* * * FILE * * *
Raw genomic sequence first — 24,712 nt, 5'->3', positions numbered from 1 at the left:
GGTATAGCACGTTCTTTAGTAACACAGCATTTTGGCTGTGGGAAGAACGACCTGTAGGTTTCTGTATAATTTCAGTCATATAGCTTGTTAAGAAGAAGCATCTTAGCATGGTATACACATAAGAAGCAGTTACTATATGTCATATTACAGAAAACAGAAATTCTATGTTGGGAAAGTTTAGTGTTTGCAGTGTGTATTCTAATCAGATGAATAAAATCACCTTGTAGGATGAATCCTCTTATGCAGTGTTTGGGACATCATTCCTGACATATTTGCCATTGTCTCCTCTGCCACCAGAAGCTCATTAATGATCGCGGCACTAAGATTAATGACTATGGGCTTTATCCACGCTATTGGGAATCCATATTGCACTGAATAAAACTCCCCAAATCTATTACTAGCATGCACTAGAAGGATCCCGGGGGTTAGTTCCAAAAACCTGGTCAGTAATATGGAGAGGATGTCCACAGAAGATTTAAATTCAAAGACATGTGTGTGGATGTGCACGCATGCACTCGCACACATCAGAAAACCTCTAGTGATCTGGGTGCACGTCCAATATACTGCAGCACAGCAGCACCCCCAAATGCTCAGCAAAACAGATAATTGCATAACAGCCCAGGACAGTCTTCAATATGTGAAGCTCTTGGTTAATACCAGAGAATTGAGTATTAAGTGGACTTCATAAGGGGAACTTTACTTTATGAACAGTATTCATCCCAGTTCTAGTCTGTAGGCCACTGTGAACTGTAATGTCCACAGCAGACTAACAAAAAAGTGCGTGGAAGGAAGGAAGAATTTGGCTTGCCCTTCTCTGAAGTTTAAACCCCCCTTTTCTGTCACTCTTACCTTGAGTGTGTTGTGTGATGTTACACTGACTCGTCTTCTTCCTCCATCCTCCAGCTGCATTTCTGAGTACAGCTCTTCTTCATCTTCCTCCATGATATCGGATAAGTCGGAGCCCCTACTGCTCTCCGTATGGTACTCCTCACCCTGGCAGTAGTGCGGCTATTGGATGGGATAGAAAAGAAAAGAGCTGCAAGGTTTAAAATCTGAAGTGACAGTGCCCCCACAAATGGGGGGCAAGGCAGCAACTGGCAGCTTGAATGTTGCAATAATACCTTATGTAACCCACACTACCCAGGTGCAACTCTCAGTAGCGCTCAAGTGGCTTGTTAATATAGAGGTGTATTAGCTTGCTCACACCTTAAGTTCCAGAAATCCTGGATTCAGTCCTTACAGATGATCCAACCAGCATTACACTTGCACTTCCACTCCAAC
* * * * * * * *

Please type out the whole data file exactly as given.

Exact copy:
Raw genomic sequence first — 24,712 nt, 5'->3', positions numbered from 1 at the left:
GGTATAGCACGTTCTTTAGTAACACAGCATTTTGGCTGTGGGAAGAACGACCTGTAGGTTTCTGTATAATTTCAGTCATATAGCTTGTTAAGAAGAAGCATCTTAGCATGGTATACACATAAGAAGCAGTTACTATATGTCATATTACAGAAAACAGAAATTCTATGTTGGGAAAGTTTAGTGTTTGCAGTGTGTATTCTAATCAGATGAATAAAATCACCTTGTAGGATGAATCCTCTTATGCAGTGTTTGGGACATCATTCCTGACATATTTGCCATTGTCTCCTCTGCCACCAGAAGCTCATTAATGATCGCGGCACTAAGATTAATGACTATGGGCTTTATCCACGCTATTGGGAATCCATATTGCACTGAATAAAACTCCCCAAATCTATTACTAGCATGCACTAGAAGGATCCCGGGGGTTAGTTCCAAAAACCTGGTCAGTAATATGGAGAGGATGTCCACAGAAGATTTAAATTCAAAGACATGTGTGTGGATGTGCACGCATGCACTCGCACACATCAGAAAACCTCTAGTGATCTGGGTGCACGTCCAATATACTGCAGCACAGCAGCACCCCCAAATGCTCAGCAAAACAGATAATTGCATAACAGCCCAGGACAGTCTTCAATATGTGAAGCTCTTGGTTAATACCAGAGAATTGAGTATTAAGTGGACTTCATAAGGGGAACTTTACTTTATGAACAGTATTCATCCCAGTTCTAGTCTGTAGGCCACTGTGAACTGTAATGTCCACAGCAGACTAACAAAAAAGTGCGTGGAAGGAAGGAAGAATTTGGCTTGCCCTTCTCTGAAGTTTAAACCCCCCTTTTCTGTCACTCTTACCTTGAGTGTGTTGTGTGATGTTACACTGACTCGTCTTCTTCCTCCATCCTCCAGCTGCATTTCTGAGTACAGCTCTTCTTCATCTTCCTCCATGATATCGGATAAGTCGGAGCCCCTACTGCTCTCCGTATGGTACTCCTCACCCTGGCAGTAGTGCGGCTATTGGATGGGATAGAAAAGAAAAGAGCTGCAAGGTTTAAAATCTGAAGTGACAGTGCCCCCACAAATGGGGGGCAAGGCAGCAACTGGCAGCTTGAATGTTGCAATAATACCTTATGTAACCCACACTACCCAGGTGCAACTCTCAGTAGCGCTCAAGTGGCTTGTTAATATAGAGGTGTATTAGCTTGCTCACACCTTAAGTTCCAGAAATCCTGGATTCAGTCCTTACAGATGATCCAACCAGCATTACACTTGCACTTCCACTCCAAC